Twelve Washington hospitals tentatively agreed yesterday to a cap on the amount of money they may get in Medicaid reimbursements from the District of Columbia government this year for in-patient care of indigents.
The Medicaid cap, which has been attempted by only a few other states in a variety of forms, was hailed by local hospital and city officials as a major breakthrough in efforts to rein in Medicaid hospital care costs, which soared 30 percent last year.
"We're exploring new frontiers in hospital cost containment," said James A. Buford, director of the D.C. Department of Human Services, who helped negotiate the one-year agreement with the District of Columbia Hospital Association, which represents the hospitals.
City officials have cited mounting and often unpredictable Medicaid reimbursement costs as a primary factor in the District's current financial crisis. The city is struggling to avert a projected $110 million deficit for the fiscal year that ends Sept. 30.
Under the agreement reached yesterday, a cap of $97.7 million is set on Medicaid reimbursements for in-patient care, roughly $4 million more than was spent last year. Local hospitals must absorb all costs for treating hospitalized Medicaid patients that exceed the cap.
Hospital officials expect to lose at least $2 million under the new plan, but say this is far preferable to the $11 million in losses they probably would have incurred if the city had gone ahead with an alternate proposal to impose tough new guidelines for reducing overall Medicaid costs.
Also, the hospitals are willing to gamble that they can reduce their costs and operate under the cap in exchange for the city's promise to institute a new, more dependable system for reimbursing hospitals for their costs.
Currently, a hospital must bill the city a fixed amount each time it treats a Medicaid patient and then wait, sometimes for months, to be reimbursed. The new system will estimate each hospital's costs for treating indigents and then send them partial payments twice a month, guaranteeing a steady cash flow. An audit will be conducted at the end of the year to make sure none of the hospitals was paid too much or too little.
"We believe we have developed a proposal that will have substantial benefit both to the medical patients the hospitals serve and to the institutions," said Stephen H. Lipson, executive director of the D.C. Hospital Association. "The alternative is a mish-mash of federal and District regulations."
"What this agreement means is that if the money runs out and we keep getting indigent patients, we'll continue to provide care," said Lipson.
However, Alexander Grant & Company, a management consulting firm hired by the city to review the agreement, cautioned that some hospitals might "dump" unwanted patients at D.C. General Hospital, a public facility, or cut corners to try to save money.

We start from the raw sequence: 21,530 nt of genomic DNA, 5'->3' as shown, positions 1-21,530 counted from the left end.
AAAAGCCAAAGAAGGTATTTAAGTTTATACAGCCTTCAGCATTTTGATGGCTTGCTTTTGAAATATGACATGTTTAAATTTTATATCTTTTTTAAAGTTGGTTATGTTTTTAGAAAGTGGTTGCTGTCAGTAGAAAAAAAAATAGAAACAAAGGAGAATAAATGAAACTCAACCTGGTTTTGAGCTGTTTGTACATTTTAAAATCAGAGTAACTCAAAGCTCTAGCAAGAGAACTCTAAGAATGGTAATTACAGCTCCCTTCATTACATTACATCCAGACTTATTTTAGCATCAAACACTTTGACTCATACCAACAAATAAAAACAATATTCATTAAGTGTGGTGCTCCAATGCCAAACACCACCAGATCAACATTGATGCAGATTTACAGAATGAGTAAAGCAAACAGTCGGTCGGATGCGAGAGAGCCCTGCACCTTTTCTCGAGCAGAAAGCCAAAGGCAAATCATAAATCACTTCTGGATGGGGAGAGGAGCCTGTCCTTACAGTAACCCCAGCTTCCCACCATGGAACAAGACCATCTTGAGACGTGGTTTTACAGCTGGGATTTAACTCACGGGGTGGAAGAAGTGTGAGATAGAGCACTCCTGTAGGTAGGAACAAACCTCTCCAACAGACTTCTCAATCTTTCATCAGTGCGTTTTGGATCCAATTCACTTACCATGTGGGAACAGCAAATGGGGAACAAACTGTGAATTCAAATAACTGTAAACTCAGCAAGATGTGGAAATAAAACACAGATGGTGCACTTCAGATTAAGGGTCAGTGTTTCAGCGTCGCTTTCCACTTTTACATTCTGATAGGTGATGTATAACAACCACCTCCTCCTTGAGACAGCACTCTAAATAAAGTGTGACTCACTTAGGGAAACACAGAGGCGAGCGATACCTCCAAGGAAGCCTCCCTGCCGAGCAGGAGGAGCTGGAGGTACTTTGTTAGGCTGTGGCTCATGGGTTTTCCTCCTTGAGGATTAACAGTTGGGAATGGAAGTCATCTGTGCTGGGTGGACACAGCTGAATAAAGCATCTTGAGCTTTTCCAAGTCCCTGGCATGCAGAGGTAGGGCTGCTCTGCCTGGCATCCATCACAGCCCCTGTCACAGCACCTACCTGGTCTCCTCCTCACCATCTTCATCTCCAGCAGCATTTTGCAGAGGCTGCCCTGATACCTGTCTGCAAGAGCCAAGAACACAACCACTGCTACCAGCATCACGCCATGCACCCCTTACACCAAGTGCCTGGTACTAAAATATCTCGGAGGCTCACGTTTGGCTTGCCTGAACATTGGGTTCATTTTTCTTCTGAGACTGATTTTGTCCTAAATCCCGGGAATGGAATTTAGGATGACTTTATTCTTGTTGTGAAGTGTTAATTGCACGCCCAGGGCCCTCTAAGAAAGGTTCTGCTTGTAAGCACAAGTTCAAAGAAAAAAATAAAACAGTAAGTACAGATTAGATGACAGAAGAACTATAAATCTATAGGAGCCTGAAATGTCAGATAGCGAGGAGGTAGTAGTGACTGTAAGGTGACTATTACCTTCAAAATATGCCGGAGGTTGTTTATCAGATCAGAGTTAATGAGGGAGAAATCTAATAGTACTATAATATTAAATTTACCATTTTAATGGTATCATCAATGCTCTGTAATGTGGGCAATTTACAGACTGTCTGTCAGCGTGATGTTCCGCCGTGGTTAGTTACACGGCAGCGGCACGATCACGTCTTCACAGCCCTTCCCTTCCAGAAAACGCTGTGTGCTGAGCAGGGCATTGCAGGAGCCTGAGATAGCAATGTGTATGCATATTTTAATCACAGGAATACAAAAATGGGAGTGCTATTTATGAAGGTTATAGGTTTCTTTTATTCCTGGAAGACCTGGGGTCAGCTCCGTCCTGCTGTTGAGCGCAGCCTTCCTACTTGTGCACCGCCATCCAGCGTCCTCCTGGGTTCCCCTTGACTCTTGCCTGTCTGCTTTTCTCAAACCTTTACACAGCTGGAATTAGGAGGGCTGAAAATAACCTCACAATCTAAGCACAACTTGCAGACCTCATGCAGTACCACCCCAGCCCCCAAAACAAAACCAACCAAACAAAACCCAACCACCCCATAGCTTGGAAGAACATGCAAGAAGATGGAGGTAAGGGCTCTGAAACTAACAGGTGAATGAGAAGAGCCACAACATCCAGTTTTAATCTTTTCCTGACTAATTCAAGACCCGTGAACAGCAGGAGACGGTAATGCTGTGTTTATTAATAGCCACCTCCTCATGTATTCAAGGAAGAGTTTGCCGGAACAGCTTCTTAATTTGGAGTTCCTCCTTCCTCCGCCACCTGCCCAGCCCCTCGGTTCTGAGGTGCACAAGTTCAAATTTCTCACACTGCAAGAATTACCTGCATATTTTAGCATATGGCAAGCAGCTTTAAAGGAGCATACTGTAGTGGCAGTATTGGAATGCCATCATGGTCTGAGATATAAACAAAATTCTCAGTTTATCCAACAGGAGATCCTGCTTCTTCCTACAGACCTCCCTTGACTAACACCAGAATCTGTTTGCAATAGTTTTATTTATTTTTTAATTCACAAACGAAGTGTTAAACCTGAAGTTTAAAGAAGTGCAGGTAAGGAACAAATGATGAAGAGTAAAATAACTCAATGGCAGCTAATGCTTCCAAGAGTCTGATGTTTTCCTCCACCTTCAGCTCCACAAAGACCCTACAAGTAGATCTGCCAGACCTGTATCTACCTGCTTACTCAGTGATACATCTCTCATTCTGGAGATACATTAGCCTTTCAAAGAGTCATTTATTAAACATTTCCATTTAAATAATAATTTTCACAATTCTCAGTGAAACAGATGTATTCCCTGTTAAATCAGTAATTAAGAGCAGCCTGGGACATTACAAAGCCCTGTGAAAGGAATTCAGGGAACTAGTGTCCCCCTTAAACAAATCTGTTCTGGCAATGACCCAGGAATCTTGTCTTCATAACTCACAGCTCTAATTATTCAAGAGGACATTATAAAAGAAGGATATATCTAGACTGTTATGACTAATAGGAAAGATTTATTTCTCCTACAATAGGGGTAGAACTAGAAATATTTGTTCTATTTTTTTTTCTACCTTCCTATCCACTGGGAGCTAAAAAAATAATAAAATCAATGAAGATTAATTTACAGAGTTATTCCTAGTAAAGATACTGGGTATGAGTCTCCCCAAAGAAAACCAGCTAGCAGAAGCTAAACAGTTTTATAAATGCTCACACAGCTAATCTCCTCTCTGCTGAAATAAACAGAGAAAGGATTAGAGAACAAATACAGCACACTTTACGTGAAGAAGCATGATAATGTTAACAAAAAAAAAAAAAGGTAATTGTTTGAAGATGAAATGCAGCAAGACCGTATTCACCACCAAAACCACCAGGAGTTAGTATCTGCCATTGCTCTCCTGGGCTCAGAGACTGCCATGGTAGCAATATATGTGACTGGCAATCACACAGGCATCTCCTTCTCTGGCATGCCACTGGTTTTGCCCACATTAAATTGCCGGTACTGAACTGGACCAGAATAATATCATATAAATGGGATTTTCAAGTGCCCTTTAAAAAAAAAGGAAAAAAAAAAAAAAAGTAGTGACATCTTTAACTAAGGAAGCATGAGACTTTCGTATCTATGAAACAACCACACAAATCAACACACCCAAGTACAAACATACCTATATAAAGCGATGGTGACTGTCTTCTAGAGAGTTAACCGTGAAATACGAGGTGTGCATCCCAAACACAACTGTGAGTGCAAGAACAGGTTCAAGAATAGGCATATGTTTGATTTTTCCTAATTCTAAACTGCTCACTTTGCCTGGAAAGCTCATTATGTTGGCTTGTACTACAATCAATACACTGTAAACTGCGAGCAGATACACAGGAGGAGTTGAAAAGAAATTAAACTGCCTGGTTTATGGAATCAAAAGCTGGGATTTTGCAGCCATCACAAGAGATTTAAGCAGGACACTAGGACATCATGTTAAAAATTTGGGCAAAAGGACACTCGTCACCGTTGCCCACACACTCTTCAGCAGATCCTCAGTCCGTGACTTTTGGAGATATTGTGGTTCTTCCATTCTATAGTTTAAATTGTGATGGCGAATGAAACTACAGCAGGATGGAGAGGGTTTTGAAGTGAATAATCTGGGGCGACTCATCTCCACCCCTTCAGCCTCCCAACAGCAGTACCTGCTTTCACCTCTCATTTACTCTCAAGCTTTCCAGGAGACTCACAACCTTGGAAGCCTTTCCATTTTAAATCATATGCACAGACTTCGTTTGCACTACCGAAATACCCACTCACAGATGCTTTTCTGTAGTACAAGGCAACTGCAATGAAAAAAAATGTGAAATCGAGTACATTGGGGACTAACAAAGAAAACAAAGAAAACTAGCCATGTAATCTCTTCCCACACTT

There are about 115,000 D.C. residents who are eligible for Medicaid benefits. Last year, about 24,000 Medicaid patients were admitted to local hospitals.
Each case ranges in cost from $2,000 to $5,000, according to hospital officials. The District pays 52 percent of total cost and the federal government pays the remainder.
In-patient hospital care accounts for more than half of the $170 million in overall Medicaid expenditures in the District. The city and federal government spend about $20 million for out-patient care and about $25 million for nursing home care. The city also spends an additional $25 million for optional services that are suggested but not required by the federal government.
Yesterday's agreement, the product of months of negotiations, is subject to review by Mayor Marion Barry and the administrators of the member hospitals.
The hospitals taking part in the agreement include George Washington University Hospital, Columbia Hospital for Women, Hadley Memorial Hospital, D.C. General, Georgetown University Hospital, Howard University Hospital, Washington Hospital Center, Providence Hospital, Hospital for Sick Children, Children's Hospital National Medical Center, Capitol Hill Hospital, and Greater Southeast Community Hospital.
Final ratification of the plan is expected, although one possible sticking point is the hospitals' request that the city increase this year's budget for a medical charities program from $1.7 million to $3.2 million. The program offers medical assistance to needy patients who do not qualify for Medicaid.
Meeting the hospitals' request would require a change in the city's already tight budget, and Barry has not indicated whether he would approve the increase.
Lee Partridge, chief of the Department of Human Service's legislative affairs office, said yesterday that the agreement lays the foundation for a long-term approach to controlling Medicaid costs without posing serious economic problems for the hospitals or disrupting medical treatment for the needy.
"I think it does something very positive for everybody," Partridge said.